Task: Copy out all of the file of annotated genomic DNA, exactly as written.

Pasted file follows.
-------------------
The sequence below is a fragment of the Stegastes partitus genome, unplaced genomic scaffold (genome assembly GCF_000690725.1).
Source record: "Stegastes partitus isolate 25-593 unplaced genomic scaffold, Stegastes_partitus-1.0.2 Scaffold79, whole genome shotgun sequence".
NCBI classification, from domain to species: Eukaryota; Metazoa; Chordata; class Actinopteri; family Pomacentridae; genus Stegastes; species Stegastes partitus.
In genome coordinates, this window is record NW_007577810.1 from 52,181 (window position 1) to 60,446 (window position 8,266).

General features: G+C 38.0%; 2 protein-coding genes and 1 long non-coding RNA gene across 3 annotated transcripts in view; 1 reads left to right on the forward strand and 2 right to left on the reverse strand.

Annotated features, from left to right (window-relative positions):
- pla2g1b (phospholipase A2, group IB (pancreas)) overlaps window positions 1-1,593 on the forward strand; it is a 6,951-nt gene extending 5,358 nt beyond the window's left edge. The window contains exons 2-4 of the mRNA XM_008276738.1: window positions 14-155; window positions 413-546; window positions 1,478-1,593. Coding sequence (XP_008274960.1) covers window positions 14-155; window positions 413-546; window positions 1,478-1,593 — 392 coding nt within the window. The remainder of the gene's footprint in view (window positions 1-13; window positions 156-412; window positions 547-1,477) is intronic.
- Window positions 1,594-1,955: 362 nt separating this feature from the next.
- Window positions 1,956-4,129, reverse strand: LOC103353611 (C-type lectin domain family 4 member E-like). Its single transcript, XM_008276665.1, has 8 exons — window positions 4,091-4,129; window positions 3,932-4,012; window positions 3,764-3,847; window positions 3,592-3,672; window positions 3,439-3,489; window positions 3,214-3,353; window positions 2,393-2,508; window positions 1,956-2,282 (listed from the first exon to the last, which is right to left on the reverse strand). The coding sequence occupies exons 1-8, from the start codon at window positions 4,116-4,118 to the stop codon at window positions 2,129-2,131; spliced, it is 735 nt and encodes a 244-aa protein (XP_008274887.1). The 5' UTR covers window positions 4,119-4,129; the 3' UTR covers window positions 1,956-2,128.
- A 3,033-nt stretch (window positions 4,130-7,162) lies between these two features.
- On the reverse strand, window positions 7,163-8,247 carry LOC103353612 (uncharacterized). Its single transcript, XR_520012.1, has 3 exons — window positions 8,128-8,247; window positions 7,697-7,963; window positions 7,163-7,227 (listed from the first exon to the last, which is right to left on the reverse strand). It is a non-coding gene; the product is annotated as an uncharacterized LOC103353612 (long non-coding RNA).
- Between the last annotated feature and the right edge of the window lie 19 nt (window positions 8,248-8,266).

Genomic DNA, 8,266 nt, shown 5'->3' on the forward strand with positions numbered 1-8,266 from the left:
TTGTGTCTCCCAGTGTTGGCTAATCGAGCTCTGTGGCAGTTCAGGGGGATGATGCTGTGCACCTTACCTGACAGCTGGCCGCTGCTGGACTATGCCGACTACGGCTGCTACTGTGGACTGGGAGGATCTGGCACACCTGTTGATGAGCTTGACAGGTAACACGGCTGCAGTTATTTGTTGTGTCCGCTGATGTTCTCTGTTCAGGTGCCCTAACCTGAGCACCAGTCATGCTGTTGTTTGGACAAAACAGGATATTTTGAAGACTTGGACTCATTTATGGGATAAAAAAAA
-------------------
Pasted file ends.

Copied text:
The sequence below is a fragment of the Stegastes partitus genome, unplaced genomic scaffold (genome assembly GCF_000690725.1).
Source record: "Stegastes partitus isolate 25-593 unplaced genomic scaffold, Stegastes_partitus-1.0.2 Scaffold79, whole genome shotgun sequence".
NCBI classification, from domain to species: Eukaryota; Metazoa; Chordata; class Actinopteri; family Pomacentridae; genus Stegastes; species Stegastes partitus.
In genome coordinates, this window is record NW_007577810.1 from 52,181 (window position 1) to 60,446 (window position 8,266).

General features: G+C 38.0%; 2 protein-coding genes and 1 long non-coding RNA gene across 3 annotated transcripts in view; 1 reads left to right on the forward strand and 2 right to left on the reverse strand.

Annotated features, from left to right (window-relative positions):
- pla2g1b (phospholipase A2, group IB (pancreas)) overlaps window positions 1-1,593 on the forward strand; it is a 6,951-nt gene extending 5,358 nt beyond the window's left edge. The window contains exons 2-4 of the mRNA XM_008276738.1: window positions 14-155; window positions 413-546; window positions 1,478-1,593. Coding sequence (XP_008274960.1) covers window positions 14-155; window positions 413-546; window positions 1,478-1,593 — 392 coding nt within the window. The remainder of the gene's footprint in view (window positions 1-13; window positions 156-412; window positions 547-1,477) is intronic.
- Window positions 1,594-1,955: 362 nt separating this feature from the next.
- Window positions 1,956-4,129, reverse strand: LOC103353611 (C-type lectin domain family 4 member E-like). Its single transcript, XM_008276665.1, has 8 exons — window positions 4,091-4,129; window positions 3,932-4,012; window positions 3,764-3,847; window positions 3,592-3,672; window positions 3,439-3,489; window positions 3,214-3,353; window positions 2,393-2,508; window positions 1,956-2,282 (listed from the first exon to the last, which is right to left on the reverse strand). The coding sequence occupies exons 1-8, from the start codon at window positions 4,116-4,118 to the stop codon at window positions 2,129-2,131; spliced, it is 735 nt and encodes a 244-aa protein (XP_008274887.1). The 5' UTR covers window positions 4,119-4,129; the 3' UTR covers window positions 1,956-2,128.
- A 3,033-nt stretch (window positions 4,130-7,162) lies between these two features.
- On the reverse strand, window positions 7,163-8,247 carry LOC103353612 (uncharacterized). Its single transcript, XR_520012.1, has 3 exons — window positions 8,128-8,247; window positions 7,697-7,963; window positions 7,163-7,227 (listed from the first exon to the last, which is right to left on the reverse strand). It is a non-coding gene; the product is annotated as an uncharacterized LOC103353612 (long non-coding RNA).
- Between the last annotated feature and the right edge of the window lie 19 nt (window positions 8,248-8,266).

Genomic DNA, 8,266 nt, shown 5'->3' on the forward strand with positions numbered 1-8,266 from the left:
TTGTGTCTCCCAGTGTTGGCTAATCGAGCTCTGTGGCAGTTCAGGGGGATGATGCTGTGCACCTTACCTGACAGCTGGCCGCTGCTGGACTATGCCGACTACGGCTGCTACTGTGGACTGGGAGGATCTGGCACACCTGTTGATGAGCTTGACAGGTAACACGGCTGCAGTTATTTGTTGTGTCCGCTGATGTTCTCTGTTCAGGTGCCCTAACCTGAGCACCAGTCATGCTGTTGTTTGGACAAAACAGGATATTTTGAAGACTTGGACTCATTTATGGGATAAAAAAAA